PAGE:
I have been remiss in not following up with The Jambar at Youngstown State University. I think it worthwhile to begin to do it now, even though I am a couple weeks behind the curve. What the editorial staff has done here could be an example for student newspapers at American universities everywhere.
You will note when you go to the relevant pages at The Jambar that the paper does not agree that all revisionist arguments are right, or that any of them are right. It does not argue that my take on the significance of the Holocaust with regard to some matters in the Middle East are right or wrong. It only allows that the point of view of the ad is one that, while it is a minority point of view, it is not beyond the pale to make it.
And then there is the fact that when you look at the letters to the editor you will find that, while they exhibit a mix of views, some of those written by students are more independent and more thoughtful, in the real sense of that word, that those written by Youngstown faculty. One example is this one.
Letter to the editor: Feb. 17
Issue date: 2/17/09
Might I commend The Jambar for courageously standing up to outside pressure and going ahead with publishing Bradley Smith's ad. In today's politically correct world, defending a free market of ideas is increasingly becoming a revolutionary act. Both the Feb. 10 letters from Regional ADL Director Kochman and YSU's own Judaic & Holocaust Studies Advisory Committee call for self-imposed press restrictions in debate and speech on campus. Are these not two of the founding principles of higher education?
Both of their letters also engage in ad hominem attacks, repeatedly throwing around words like "Holocaust Denier" and "anti-Semite" without really proving either one. No where does Smith deny Jewish suffering under the Nazi regime. He merely asks for a name, with proof, of a person gassed at Auschwitz-Birkenau. Though calling Smith's point 'manifestly' and 'demonstrably' false, no name was provided in their letters' combined count of 500 words.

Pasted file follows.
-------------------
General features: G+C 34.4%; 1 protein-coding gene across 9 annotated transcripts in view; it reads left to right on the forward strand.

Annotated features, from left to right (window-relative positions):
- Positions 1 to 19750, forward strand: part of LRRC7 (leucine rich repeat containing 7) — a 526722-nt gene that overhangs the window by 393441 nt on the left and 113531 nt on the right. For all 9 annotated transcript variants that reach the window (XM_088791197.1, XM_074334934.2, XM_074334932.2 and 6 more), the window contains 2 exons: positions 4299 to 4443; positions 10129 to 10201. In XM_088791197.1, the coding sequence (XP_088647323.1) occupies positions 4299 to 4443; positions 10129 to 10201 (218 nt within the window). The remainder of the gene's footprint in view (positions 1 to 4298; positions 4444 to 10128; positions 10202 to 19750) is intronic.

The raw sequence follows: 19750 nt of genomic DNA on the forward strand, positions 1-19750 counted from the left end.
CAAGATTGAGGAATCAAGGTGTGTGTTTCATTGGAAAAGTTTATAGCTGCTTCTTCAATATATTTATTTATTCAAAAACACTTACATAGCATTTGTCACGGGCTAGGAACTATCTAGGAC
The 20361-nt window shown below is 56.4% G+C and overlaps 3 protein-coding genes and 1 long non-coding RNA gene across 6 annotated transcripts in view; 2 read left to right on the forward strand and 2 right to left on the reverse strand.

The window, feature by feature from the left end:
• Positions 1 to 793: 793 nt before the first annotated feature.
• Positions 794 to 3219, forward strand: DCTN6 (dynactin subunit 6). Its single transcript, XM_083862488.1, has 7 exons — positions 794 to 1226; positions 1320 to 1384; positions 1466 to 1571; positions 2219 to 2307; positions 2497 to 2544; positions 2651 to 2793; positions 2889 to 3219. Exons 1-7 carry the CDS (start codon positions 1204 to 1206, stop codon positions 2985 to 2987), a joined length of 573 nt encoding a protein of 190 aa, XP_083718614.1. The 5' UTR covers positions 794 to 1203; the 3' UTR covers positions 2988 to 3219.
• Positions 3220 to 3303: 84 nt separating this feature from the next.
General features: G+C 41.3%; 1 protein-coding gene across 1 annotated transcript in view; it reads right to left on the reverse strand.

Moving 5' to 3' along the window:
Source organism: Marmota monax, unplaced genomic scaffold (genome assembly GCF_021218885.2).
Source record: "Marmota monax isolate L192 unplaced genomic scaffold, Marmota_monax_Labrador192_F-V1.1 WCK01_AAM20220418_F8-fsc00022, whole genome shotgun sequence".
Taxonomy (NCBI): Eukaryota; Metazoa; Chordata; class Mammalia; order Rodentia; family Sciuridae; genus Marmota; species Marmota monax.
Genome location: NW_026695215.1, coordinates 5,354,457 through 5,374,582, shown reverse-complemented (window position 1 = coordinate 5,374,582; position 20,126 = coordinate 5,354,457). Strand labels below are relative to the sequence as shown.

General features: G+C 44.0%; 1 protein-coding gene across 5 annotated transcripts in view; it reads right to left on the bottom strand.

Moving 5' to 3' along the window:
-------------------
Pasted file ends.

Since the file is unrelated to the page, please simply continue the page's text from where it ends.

Mr. Smith is still waiting for an answer.
But instead of having a free debate as we can here, globally many people are being jailed for holding controversial beliefs and for questioning the 'Holocaust' story that we are so dogmati-cally taught. Such is the case of Germar Rudolf, a PhD-level educated chemist who now sits in a German prison for challenging the gassing claims at Auschwitz. What would make a highly edu-cated chemist doubt these gassings? The fact that there is no significant cyanide residue on the remains of the gas chambers, despite its presence around other buildings, and similar weathering conditions.
Say what? No poison gas touched the alleged gas chamber walls?
Even in the U.S., such groups as Ms. Kochman's ADL have engaged in a witch-hunt of gas chamber builder and expert Fred Leuchter. Ever since he publicly expressed doubt of the Auschwitz gassing claim, his career has been ruined by these ravenous organizations. Neither Mr. Smith nor I claim to have all the answers, and you should be suspect of anyone who claims to. But why is this the one issue not open for critical discussion? Can no one freely wonder why no documented person has been found to be gassed at Auschwitz? Why can no one be skeptical of the six million figure, when it was first announced six months before the end of WWII in Europe, without proper demographic study, and before Auschwitz was even liberated?
It is high time we study these issues.
Sean Patacky [Student]